Multinational companies are usually aware of the problems they can face when entering Middle East. The Persian Gulf region has a significant level of international commerce and investment, as represented in part by an estimated $120 billion in exports and the presence of nearly 1,200 foreign-affiliate firms, with approximately $29 billion in investments in the region (Kavoossi, 2000). Recent trends point to increased international investment.
The region’s major international strengths include oil and natural gas, major international airports, ports along the Persian Gulf, high disposable income per household, an educated labor force, a growing high technology industrial base, and world-class financial centers. In addition, the region is home to many international and regional organizations. In the aftermath of the Arab-Israeli peace accord, people feel more confident about the stability of the region.
International weaknesses, however, include a lack of positive image, a serious need for surface transportation improvements, lack of efficient and speedy bureaucracies, a perceived high cost of doing business, inadequacies in the workforce, and the absence of a single entity to promote the region internationally. Challenges & Barriers To market successfully a product or service internationally, one must have a firm grasp of the ways cross-cultural differences in communication influence the creation, implementation, and outcomes of advertising campaigns.
With much of the global industrial expansion and promotion now focused on the Middle East, from direct marketing of water sports equipment and cosmetics, to liquor, tobacco, food and beverage, and health care products cultural differences will affect not only the internal conduct and organization of multinational firms and consumer attitudes toward product “country of origin”, but also affect foreign and domestic marketers’ competitive strategies in relation to advertising in all media. It might be expected, therefore, that cultural differences will also affect competitive advertising strategies used in foreign and domestic markets.
The management of Muslim markets also requires understanding of variations in governmental attitudes toward access to domestic markets. Many Muslim nations have adopted an open-door policy for foreign investors and exporters. This spirit of open access has spread throughout the Middle East, with the exceptions of Libya, Syria, and Algeria. However, private ownership grows in strength in Iran, Iraq, Egypt, Saudi Arabia, Kuwait, Jordan, Morocco, Tunisia, Turkey, and other, smaller Persian Gulf states, including the United Arab Emirates.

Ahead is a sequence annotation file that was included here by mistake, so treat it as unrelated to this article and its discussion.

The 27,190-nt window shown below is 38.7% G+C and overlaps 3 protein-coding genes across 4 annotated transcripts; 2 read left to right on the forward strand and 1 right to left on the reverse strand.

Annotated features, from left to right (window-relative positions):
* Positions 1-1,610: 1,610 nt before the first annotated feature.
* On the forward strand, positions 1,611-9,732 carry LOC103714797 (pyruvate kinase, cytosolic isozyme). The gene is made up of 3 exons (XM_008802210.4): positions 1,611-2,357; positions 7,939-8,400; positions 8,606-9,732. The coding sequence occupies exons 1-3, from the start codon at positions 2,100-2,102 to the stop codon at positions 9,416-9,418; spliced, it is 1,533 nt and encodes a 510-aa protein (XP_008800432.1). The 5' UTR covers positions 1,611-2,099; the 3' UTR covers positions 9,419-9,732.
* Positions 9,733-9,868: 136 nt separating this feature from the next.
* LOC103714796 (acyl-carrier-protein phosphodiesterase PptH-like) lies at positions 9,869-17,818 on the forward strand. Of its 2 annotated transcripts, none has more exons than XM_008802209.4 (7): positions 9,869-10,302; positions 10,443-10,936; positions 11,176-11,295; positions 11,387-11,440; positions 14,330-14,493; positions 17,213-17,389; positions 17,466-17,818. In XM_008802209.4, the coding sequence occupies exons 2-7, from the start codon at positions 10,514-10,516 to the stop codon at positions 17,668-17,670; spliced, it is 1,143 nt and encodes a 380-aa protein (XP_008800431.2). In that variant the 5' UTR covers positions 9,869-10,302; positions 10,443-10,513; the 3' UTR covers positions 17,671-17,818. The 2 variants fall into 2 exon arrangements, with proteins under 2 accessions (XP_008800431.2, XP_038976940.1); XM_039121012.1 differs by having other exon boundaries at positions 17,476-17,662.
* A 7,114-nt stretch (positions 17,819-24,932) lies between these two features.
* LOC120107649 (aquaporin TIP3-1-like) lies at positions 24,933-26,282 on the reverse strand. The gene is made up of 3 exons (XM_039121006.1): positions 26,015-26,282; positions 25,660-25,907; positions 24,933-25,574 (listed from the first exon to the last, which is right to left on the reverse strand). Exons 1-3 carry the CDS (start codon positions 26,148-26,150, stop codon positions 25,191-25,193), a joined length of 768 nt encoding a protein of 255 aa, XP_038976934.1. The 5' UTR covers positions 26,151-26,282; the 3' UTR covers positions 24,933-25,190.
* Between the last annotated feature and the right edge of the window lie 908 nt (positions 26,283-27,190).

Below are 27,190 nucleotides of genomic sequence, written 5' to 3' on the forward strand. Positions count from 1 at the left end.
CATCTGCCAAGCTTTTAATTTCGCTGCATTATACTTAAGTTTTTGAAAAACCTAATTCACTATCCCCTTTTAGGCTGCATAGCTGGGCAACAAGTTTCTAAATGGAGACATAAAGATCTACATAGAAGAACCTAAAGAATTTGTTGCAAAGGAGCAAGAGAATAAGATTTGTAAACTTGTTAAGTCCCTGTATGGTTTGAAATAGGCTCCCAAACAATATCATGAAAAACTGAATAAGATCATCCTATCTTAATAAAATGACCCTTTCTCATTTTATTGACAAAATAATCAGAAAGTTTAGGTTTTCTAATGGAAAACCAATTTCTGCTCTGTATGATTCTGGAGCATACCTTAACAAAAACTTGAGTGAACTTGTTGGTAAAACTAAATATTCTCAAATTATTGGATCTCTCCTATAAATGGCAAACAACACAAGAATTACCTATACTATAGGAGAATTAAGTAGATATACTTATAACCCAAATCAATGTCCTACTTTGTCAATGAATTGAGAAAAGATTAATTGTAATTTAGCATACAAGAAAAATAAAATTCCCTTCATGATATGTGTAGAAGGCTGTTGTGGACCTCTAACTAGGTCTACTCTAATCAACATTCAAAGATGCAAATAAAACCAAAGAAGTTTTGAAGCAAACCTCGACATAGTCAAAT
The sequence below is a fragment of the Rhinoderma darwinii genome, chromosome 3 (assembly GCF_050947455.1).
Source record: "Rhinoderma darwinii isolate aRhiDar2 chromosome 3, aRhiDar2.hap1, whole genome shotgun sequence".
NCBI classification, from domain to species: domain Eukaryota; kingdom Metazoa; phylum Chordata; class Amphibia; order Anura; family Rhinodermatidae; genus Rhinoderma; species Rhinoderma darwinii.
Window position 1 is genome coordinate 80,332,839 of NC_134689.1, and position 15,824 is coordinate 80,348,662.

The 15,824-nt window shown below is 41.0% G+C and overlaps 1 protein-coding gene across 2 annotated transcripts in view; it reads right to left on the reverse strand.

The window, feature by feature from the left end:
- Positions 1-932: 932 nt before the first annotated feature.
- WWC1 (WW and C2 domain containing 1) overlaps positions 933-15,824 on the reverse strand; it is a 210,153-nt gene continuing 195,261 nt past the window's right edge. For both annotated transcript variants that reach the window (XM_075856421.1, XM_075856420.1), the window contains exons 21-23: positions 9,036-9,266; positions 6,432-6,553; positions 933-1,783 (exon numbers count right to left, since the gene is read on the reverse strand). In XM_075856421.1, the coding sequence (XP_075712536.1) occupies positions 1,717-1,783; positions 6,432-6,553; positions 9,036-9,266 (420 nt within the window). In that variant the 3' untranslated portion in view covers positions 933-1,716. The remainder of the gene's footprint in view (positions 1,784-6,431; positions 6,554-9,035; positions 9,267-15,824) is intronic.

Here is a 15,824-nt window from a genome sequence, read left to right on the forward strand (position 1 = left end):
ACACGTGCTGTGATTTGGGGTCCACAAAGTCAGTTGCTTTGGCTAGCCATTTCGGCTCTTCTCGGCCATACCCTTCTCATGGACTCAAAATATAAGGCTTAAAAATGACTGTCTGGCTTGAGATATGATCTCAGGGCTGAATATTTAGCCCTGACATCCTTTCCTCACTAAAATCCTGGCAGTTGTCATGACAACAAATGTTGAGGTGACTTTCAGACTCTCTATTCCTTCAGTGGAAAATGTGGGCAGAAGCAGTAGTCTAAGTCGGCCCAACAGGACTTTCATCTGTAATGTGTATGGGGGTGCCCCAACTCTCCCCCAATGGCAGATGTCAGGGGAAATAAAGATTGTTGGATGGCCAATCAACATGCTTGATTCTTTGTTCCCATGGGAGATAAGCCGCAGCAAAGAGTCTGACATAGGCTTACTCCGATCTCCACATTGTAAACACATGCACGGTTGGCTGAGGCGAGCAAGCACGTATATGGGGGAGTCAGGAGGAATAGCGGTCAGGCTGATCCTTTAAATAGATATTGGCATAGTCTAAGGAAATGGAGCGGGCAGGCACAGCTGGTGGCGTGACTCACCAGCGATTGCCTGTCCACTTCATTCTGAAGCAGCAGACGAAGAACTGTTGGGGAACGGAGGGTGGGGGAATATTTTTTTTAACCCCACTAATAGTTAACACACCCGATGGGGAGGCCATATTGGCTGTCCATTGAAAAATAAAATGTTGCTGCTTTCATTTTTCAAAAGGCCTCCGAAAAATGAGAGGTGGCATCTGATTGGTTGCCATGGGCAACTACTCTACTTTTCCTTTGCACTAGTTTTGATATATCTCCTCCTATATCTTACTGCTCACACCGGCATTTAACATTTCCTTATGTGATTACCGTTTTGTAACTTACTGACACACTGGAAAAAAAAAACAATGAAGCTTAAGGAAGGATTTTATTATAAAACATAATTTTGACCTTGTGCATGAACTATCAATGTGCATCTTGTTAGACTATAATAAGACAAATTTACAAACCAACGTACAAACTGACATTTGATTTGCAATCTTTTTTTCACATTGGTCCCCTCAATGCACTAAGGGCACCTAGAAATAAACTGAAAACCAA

Many entrepreneurs in the private sectors of these countries are responding to market demands for modern products. Both foreign and domestic businesses must begin to recognize the need to apply appropriate marketing strategies and to position themselves to capture new market segments through a better understanding of the determinants of consumer behavior in Islamic society. Dimensions of religious and cultural context of consumer behavior must be specifically analyzed to determine the degree of integration of specifically consumer behavior and the dominant Islamic paradigm.
In contrast to non-Islamic capitalist economics, Islamic theory considers the consumer to be a seeker of the good life in this world and the world hereafter. It must be noted that the accumulation and maintenance of wealth is not entirely undesirable or negative. The Islamic system, by virtue of its very nature, maintains a high rate of savings. The inherent forces of the Islamic system make the investment perspective an integral part of the savings decision. Saving is positively related to investment opportunities and expectations.
This relationship implies that at times of declining investment expectations, saving will decline, and consumption will rise. This in turn increases demand. It can be reasonably argued that in most Western industrial free market economies, particularly that of the United States, the dominant societal organizing principle is the foundation of the economics. In Middle Eastern Islamic societies, however, there exists a serious challenge and tension caused by economic forces attempting to dominate the cultural and religious components of these societies.
In short, the societal process is in flux and inherently less stable than in the West. However, it is less unstable than those of many of the newly emerging markets of Eastern Europe. The relationship between language and culture has been a major issue of concern for psychology and anthropology for some time, since Sapir and Crocker (1977) first advanced their hypothesis that language determines, or at least influences, the way we look at our world.
Although a range of studies have challenged the validity of both linguistic determinism and linguistic relativism on empirical and theoretical grounds, recent reconceptualizations of the language culture relationship have focused more on the sociocultural context of language and culture acquisition. Such studies suggest that a more useful approach is to assume there is an interactional relationship between them. According to these views, cognitive processes affect our language use, yet language also shapes our inferences and value judgments, by virtue of its inherent involvement in the process of acquiring cultural practices.